a critiQal film review Under Siege (1992)

  • DVD
  • Blu-Ray

Plot: Lead by a rogue CIA agent (Jones) and posing as a rock band, killer-elite commandos get themselves hired for a party aboard the USS Missouri, a battleship en route to Pearl Harbor for decommissioning. They plan to steal the ship's nuclear arsenal but haven't reckoned on the intervention of the ship's chef (Seagal), a decorated former Navy SEAL.

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When trying to find an older movie to review, the choices on NetFlix® didn’t seem to appeal this time around.  Instead, I delved into my Vudu® account, hoping to come up with something I hadn’t seen in awhile.  I found that with Under Siege.

Starring Steven Seagal, Tommy Lee Jones and Gary Busey (yes the crazy one), I remembered this movie as being the best of Seagal.  Unfortunately, due to his other movies (Hard to Kill (1990)Above the Law (1988), etc.), that wasn’t really saying much.  Would Under Siege stand the test of time and still be worth watching?  Or was Die Hard (1988) on a boat not quite as spectacular nowadays?

For those of a younger generation, Steven Seagal is nothing more than a cop with his own reality show.  But for those of us who grew up in the 80’s and 90’s, Seagal was one of the biggest action stars around.  Unlike fellow actioneers Stallone, Schwarzenegger and even Van Damme (on occasion), Seagal’s films all tended to blend together.  Except one, that is:  Under Siege.

With this film, he was at the top of his game.  Actually on point with his wisecrack humor for once, his martial art fighting style was enhanced in Under Siege.  While his fellow actioneers seemed to be on point with the humor in film after film, Seagal usually wasn’t, making this film his turn to shine.  Unfortunately, his stoicism in his acting meant he never expressed very much emotion, and that drawback remains true here as well.  Never cracking a smile (even when spouting funny lines), he’s got his “determined” face on the entire time.  While it may fit at times, watching him stoically watching over his fellow crewmen as they perform a dance-off is a bit off-putting, and makes him a bit unlikable, right from the start.

Tommy Lee Jones, as the bad guy of Under Siege, gives a decent, if underwhelming, performance.  He seems to fit into the odd character rather well,  but he never really gives the villain his own spin.  That makes him rather predictable and somewhat dull.  If he’s on the wrong side, he’s better at playing the ambiguous villain – one the hero fights, but not the true villain of the pic (see his star turn in The Fugitive (1993) as a prime example).  Thankfully, Under Siege has another bad guy waiting in line to take up Tommy’s slack.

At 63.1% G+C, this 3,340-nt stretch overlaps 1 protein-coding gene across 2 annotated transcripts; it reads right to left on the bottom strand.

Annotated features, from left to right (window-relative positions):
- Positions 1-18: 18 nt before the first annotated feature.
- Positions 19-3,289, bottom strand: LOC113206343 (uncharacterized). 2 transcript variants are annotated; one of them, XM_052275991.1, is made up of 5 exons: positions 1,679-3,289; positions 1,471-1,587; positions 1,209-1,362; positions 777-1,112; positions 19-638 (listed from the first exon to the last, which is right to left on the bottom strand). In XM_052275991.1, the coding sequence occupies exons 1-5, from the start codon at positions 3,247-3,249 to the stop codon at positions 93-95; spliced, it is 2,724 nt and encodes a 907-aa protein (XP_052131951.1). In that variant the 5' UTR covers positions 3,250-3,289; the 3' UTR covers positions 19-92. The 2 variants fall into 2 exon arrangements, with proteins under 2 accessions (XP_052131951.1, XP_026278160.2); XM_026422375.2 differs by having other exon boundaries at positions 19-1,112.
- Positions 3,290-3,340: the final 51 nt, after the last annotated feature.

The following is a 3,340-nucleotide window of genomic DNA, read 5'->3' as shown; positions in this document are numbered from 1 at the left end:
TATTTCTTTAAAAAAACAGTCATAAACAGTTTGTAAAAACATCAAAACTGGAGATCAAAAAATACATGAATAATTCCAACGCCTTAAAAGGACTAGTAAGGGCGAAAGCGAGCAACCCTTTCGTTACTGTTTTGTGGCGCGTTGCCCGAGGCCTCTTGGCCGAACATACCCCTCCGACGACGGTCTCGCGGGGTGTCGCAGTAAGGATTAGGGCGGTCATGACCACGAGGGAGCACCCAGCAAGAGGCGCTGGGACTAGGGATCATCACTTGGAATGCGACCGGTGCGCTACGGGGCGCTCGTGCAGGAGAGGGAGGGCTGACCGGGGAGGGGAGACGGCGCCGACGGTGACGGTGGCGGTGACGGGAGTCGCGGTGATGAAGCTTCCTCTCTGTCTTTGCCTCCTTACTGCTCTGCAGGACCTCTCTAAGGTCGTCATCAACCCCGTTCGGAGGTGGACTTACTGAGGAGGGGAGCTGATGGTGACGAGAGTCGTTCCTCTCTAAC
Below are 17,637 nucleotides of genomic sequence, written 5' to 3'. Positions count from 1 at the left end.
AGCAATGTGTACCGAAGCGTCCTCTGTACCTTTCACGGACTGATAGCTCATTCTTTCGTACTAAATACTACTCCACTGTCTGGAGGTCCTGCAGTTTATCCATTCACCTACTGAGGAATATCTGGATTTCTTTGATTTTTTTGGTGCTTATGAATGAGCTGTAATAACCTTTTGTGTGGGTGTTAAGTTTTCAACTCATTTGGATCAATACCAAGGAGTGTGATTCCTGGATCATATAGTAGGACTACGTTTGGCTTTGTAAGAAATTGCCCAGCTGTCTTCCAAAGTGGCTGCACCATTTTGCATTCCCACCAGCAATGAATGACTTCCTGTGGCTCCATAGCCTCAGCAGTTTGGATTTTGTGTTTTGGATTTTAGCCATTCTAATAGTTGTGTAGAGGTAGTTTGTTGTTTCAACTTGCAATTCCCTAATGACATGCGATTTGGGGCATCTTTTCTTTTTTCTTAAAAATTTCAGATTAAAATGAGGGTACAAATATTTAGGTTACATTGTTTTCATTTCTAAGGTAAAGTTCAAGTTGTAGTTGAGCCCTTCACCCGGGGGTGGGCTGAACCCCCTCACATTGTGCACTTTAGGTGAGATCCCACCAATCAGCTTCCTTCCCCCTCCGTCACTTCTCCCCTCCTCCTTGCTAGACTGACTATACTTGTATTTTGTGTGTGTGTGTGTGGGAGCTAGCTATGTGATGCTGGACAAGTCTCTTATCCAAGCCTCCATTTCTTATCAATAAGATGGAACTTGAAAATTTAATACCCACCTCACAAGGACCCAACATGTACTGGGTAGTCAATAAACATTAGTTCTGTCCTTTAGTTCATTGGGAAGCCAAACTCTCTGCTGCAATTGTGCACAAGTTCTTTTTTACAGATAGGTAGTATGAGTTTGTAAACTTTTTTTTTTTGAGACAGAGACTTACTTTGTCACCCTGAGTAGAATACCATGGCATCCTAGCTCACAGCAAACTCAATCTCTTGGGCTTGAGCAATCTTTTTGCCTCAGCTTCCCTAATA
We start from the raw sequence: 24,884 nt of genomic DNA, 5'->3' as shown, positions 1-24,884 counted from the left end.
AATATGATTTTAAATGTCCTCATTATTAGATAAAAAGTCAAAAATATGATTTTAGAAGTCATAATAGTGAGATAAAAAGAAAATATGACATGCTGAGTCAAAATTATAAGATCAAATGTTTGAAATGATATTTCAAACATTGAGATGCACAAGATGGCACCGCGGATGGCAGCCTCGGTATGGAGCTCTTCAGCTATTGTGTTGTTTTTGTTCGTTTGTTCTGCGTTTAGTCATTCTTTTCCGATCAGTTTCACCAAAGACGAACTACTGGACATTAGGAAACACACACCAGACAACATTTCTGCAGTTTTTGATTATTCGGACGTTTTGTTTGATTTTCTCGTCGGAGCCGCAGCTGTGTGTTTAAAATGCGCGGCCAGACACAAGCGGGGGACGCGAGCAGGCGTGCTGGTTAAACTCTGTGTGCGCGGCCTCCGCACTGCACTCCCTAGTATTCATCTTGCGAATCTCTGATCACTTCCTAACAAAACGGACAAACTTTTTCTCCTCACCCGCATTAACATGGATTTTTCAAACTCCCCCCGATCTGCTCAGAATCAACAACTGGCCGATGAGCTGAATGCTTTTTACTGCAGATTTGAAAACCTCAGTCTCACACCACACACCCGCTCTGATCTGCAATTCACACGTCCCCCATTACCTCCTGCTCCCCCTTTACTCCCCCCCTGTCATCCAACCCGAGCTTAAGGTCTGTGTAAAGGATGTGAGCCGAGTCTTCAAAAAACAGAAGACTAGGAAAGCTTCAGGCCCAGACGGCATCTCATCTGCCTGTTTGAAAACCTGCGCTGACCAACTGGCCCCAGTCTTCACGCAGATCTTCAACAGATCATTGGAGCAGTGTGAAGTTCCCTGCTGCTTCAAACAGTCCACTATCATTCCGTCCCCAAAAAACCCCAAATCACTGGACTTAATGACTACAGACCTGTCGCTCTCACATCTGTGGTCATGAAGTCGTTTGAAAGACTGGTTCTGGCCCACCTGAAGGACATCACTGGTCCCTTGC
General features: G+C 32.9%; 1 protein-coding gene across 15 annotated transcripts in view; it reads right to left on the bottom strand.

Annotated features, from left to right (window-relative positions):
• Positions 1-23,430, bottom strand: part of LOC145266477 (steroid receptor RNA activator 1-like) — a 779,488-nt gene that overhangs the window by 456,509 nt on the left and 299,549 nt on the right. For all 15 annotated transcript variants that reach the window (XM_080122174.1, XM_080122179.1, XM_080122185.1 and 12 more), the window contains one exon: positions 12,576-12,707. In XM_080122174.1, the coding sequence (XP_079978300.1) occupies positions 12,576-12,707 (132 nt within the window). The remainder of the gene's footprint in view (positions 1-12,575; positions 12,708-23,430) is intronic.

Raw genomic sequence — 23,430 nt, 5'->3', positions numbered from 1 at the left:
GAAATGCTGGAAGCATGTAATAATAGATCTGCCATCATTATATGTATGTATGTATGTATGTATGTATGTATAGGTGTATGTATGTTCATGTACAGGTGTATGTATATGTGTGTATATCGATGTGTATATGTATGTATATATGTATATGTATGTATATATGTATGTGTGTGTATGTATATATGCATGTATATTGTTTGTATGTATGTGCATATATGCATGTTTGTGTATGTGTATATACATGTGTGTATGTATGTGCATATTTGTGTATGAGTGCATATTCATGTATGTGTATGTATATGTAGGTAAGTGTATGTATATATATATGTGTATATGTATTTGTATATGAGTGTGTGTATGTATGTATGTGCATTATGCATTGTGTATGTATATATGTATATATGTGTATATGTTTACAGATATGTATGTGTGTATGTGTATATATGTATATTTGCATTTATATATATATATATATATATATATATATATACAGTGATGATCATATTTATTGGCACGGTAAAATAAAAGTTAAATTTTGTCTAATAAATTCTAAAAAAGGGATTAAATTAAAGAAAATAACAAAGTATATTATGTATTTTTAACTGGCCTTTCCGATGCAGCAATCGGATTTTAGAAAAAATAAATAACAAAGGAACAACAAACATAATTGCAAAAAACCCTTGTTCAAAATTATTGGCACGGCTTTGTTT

Gary Busey seems to thrive on the eccentricities of his character, bringing some great moments of his own to Under Siege.  He lets a bit of the crazy (that he would later be known for) show through.  He steals scenes from Tommy Lee Jones (who just sits there, and watches him with a bemused smile).  Gary Busey crazy (as most people now know) is kinda fun to watch, and Under Siege lets the viewer revel a bit in it.

For action films of the 90’s, Die Hard (1988) was a film that created loads of copycats.  Among these, a few imitators earned a place in film history themselves.  Whether it was Wesley Snipes in Passenger 57 (1992) (Die Hard (1988) on a plane), Jean-Claude Van Damme in Sudden Death (1995) (Die Hard (1988) in a hockey stadium) or Steven Seagal in Under Siege (Die Hard (1988) on a battleship), fans saw something in these imitators and popularized the Die Hard (1988) scenario: a one-man army, in a confined space, takes on a mess of bad guys (and one master villain) – wise-cracking as he goes – and saves the day.  In fact, these films so popularized the idea, films today still use the same scenario to draw in viewers – and it still works.

There’s a reason for that.  Honestly, watching one guy (or girl these days) take on a whole mess of bad guys and come out on top is fun to watch.  All sorts of twists and turns can be thrown at the hero, and if the dialogue isn’t cringe-worthy, people will enjoy it.

While Under Siege does toss a few groaners in the mix, and Tommy Lee Jones is a rather bland bad guy, the film still manages to come off as enjoyable.  Not perfect, by any means, but a far cry from most of Seagal’s other pics.  While Sudden Death (1995) may edge it out as best Die Hard (1988) imitator (thanks to Powers Boothe playing a villain viewers love to hate), it’s still fun to watch today.

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